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Last Updated: Thursday, January 5, 2012 11:59 AM
Historic Highway Bridge Inventory
In 1984-1986, Caltrans conducted a statewide inventory of highway bridges with some potential for historic significance. Many old bridges need to be rehabilitated or replaced every year, and virtually all of these projects are federally-funded and subject to federal historic preservation laws. In the 1970s, the Federal Highway Administration (FHWA) recognized that it was inefficient to continue to evaluate each historic bridge on a case-by-case basis. It encouraged the various state highway agencies to survey bridges on a comprehensive basis.
Caltrans' master inventory of bridges included 23,000 structures. By eliminating those that were built within the past forty years, and those that were not highway bridges per se, but rather culverts, tunnels, railroad bridges etc., the number of bridges needing to be surveyed was substantially reduced. One thousand bridges were identified as having some potential for historic significance; these made up the survey population. A four-step survey process consisted of background research on bridge building in California, data gathering on each bridge in the survey, developing a quantitative evaluation system, and evaluating each bridge according to the system.
The quantitative evaluative system was derived in large part from previous surveys in other states but adapted to meet California circumstances. Developing the system involved identifying attributes that might define significance, then assigning a weighted value to each attribute. Age, for example, is commonly taken as an indicator of significance; rarity is another. A very large bridge is usually valued over a small bridge because it is a more dramatic achievement in engineering science. Bridges are also valued when they are beautiful, designed by a famous engineer, representative of innovative technologies, important to local transportation history or other local historical trends, or when they possess unusual ornamental or structural features.
Special conditions in California were also considered, such as for example, a high incidence of historic concrete bridges. We developed separate systems for the major concrete bridge types (arches and girders), in addition to that for metal truss bridges.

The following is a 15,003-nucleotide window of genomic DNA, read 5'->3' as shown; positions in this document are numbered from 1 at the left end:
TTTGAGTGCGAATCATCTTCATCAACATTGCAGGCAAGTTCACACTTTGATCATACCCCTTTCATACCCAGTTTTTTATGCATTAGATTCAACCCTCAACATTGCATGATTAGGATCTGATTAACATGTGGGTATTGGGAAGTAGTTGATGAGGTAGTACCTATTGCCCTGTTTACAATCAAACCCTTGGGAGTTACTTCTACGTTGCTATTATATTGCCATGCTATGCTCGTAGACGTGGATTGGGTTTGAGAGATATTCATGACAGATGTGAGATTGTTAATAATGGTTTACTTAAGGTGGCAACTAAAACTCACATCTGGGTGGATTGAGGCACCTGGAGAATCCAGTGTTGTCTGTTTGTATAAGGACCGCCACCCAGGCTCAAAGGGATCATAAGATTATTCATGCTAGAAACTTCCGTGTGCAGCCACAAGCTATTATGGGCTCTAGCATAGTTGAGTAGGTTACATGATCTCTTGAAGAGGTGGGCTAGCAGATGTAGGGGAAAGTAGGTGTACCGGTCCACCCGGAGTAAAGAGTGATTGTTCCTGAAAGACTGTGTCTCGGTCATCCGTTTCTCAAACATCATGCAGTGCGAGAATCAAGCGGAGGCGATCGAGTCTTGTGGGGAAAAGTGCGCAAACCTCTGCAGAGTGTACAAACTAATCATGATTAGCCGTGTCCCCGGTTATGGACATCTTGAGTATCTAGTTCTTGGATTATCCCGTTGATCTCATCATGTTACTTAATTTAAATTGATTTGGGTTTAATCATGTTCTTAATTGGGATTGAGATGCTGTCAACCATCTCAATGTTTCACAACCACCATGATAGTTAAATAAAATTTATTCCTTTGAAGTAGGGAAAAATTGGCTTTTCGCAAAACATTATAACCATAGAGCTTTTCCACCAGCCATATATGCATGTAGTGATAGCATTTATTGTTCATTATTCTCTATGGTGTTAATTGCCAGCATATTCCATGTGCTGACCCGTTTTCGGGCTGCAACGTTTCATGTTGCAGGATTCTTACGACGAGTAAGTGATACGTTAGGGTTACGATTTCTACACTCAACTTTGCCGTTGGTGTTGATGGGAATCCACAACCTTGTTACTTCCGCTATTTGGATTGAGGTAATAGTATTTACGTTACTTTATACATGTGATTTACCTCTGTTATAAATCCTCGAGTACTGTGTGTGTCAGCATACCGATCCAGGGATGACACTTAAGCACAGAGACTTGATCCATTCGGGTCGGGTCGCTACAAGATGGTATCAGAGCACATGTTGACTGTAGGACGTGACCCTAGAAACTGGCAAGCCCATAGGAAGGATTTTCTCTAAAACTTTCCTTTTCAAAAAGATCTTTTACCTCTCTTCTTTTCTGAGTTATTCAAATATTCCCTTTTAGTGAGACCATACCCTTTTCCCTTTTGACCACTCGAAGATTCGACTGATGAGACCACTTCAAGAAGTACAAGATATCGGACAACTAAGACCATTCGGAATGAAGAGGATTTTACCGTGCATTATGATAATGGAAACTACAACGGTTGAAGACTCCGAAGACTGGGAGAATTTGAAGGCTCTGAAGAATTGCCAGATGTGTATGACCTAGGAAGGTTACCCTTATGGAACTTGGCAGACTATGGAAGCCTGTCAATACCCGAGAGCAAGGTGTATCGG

The final step in the inventory and evaluation process was to apply the evaluation system to the survey population. To ensure consistency is applied, Caltrans developed guidelines for applying the criteria, which were as specific as possible, particularly with respect to the more subjective categories. When the guidelines were applied to all the bridges in the survey population, a computer database program generated lists of bridges ranked numerically.
The distribution of bridges on this list was predictably bell-shaped, with a small number of excellent bridges scoring very high, a number of bridges scoring very low, and a lump of bridges in the middle. Very low-scoring bridges were eliminated from further consideration, while very high-scoring bridges were placed on into the National Register-eligible category. The middle group was re-evaluated by a team of evaluators, including representatives form Caltrans, FHWA, and the California Office of Historic Preservation. The re-evaluation relied on the point system as well as other considerations which may not have been reflected in the numerical evaluation system.
This process resulted in finding 190 bridges eligible for the National Register of Historic Places. This number was added to the 90 bridges previously found eligible for the National Register. Now, when a project area includes a bridge, or when a bridge needs rehabilitation or replacement, the status of the bridge is learned merely by consulting the inventory.
Additional information about the Historic Highway Bridge Inventory can be found in the book that resulted from the survey Historic Highway Bridges of California.